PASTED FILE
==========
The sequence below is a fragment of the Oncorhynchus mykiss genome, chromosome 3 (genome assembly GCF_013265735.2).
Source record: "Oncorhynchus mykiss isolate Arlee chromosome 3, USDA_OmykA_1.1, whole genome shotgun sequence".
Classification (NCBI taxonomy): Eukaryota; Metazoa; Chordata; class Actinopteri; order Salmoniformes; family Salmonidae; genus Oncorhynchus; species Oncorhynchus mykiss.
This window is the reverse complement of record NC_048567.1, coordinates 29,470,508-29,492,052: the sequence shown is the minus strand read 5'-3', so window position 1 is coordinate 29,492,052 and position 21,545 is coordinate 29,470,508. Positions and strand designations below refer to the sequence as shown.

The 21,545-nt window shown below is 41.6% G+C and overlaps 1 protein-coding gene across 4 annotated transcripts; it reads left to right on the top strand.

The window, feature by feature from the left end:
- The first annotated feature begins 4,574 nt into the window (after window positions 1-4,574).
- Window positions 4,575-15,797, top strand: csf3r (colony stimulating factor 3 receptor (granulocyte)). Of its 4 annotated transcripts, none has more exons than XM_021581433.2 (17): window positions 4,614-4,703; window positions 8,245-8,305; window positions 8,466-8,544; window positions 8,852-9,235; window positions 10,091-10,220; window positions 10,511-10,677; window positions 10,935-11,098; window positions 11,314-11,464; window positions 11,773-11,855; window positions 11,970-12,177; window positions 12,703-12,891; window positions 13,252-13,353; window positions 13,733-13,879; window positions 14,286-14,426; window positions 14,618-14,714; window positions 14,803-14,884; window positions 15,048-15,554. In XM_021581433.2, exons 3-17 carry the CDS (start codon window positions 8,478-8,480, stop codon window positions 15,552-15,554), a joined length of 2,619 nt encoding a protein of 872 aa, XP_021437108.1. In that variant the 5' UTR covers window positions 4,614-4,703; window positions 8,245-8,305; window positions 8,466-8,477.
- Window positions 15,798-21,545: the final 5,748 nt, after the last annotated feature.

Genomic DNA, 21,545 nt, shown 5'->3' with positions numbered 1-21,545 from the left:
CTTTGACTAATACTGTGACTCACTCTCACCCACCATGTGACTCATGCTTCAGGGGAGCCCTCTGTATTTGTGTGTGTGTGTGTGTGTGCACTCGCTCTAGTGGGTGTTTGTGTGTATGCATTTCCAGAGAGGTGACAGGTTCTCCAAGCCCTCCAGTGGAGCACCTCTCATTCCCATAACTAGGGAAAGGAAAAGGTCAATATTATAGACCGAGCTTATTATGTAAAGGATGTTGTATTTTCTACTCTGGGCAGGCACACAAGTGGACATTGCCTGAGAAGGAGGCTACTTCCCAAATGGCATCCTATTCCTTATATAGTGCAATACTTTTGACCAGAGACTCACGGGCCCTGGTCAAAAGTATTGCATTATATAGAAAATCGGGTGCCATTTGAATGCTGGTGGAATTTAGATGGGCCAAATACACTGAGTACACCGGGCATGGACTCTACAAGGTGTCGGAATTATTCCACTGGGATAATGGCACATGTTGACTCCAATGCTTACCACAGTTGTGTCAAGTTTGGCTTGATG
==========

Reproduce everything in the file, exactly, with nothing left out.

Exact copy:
The sequence below is a fragment of the Oncorhynchus mykiss genome, chromosome 3 (genome assembly GCF_013265735.2).
Source record: "Oncorhynchus mykiss isolate Arlee chromosome 3, USDA_OmykA_1.1, whole genome shotgun sequence".
Classification (NCBI taxonomy): Eukaryota; Metazoa; Chordata; class Actinopteri; order Salmoniformes; family Salmonidae; genus Oncorhynchus; species Oncorhynchus mykiss.
This window is the reverse complement of record NC_048567.1, coordinates 29,470,508-29,492,052: the sequence shown is the minus strand read 5'-3', so window position 1 is coordinate 29,492,052 and position 21,545 is coordinate 29,470,508. Positions and strand designations below refer to the sequence as shown.

The 21,545-nt window shown below is 41.6% G+C and overlaps 1 protein-coding gene across 4 annotated transcripts; it reads left to right on the top strand.

The window, feature by feature from the left end:
- The first annotated feature begins 4,574 nt into the window (after window positions 1-4,574).
- Window positions 4,575-15,797, top strand: csf3r (colony stimulating factor 3 receptor (granulocyte)). Of its 4 annotated transcripts, none has more exons than XM_021581433.2 (17): window positions 4,614-4,703; window positions 8,245-8,305; window positions 8,466-8,544; window positions 8,852-9,235; window positions 10,091-10,220; window positions 10,511-10,677; window positions 10,935-11,098; window positions 11,314-11,464; window positions 11,773-11,855; window positions 11,970-12,177; window positions 12,703-12,891; window positions 13,252-13,353; window positions 13,733-13,879; window positions 14,286-14,426; window positions 14,618-14,714; window positions 14,803-14,884; window positions 15,048-15,554. In XM_021581433.2, exons 3-17 carry the CDS (start codon window positions 8,478-8,480, stop codon window positions 15,552-15,554), a joined length of 2,619 nt encoding a protein of 872 aa, XP_021437108.1. In that variant the 5' UTR covers window positions 4,614-4,703; window positions 8,245-8,305; window positions 8,466-8,477.
- Window positions 15,798-21,545: the final 5,748 nt, after the last annotated feature.

Genomic DNA, 21,545 nt, shown 5'->3' with positions numbered 1-21,545 from the left:
CTTTGACTAATACTGTGACTCACTCTCACCCACCATGTGACTCATGCTTCAGGGGAGCCCTCTGTATTTGTGTGTGTGTGTGTGTGTGCACTCGCTCTAGTGGGTGTTTGTGTGTATGCATTTCCAGAGAGGTGACAGGTTCTCCAAGCCCTCCAGTGGAGCACCTCTCATTCCCATAACTAGGGAAAGGAAAAGGTCAATATTATAGACCGAGCTTATTATGTAAAGGATGTTGTATTTTCTACTCTGGGCAGGCACACAAGTGGACATTGCCTGAGAAGGAGGCTACTTCCCAAATGGCATCCTATTCCTTATATAGTGCAATACTTTTGACCAGAGACTCACGGGCCCTGGTCAAAAGTATTGCATTATATAGAAAATCGGGTGCCATTTGAATGCTGGTGGAATTTAGATGGGCCAAATACACTGAGTACACCGGGCATGGACTCTACAAGGTGTCGGAATTATTCCACTGGGATAATGGCACATGTTGACTCCAATGCTTACCACAGTTGTGTCAAGTTTGGCTTGATG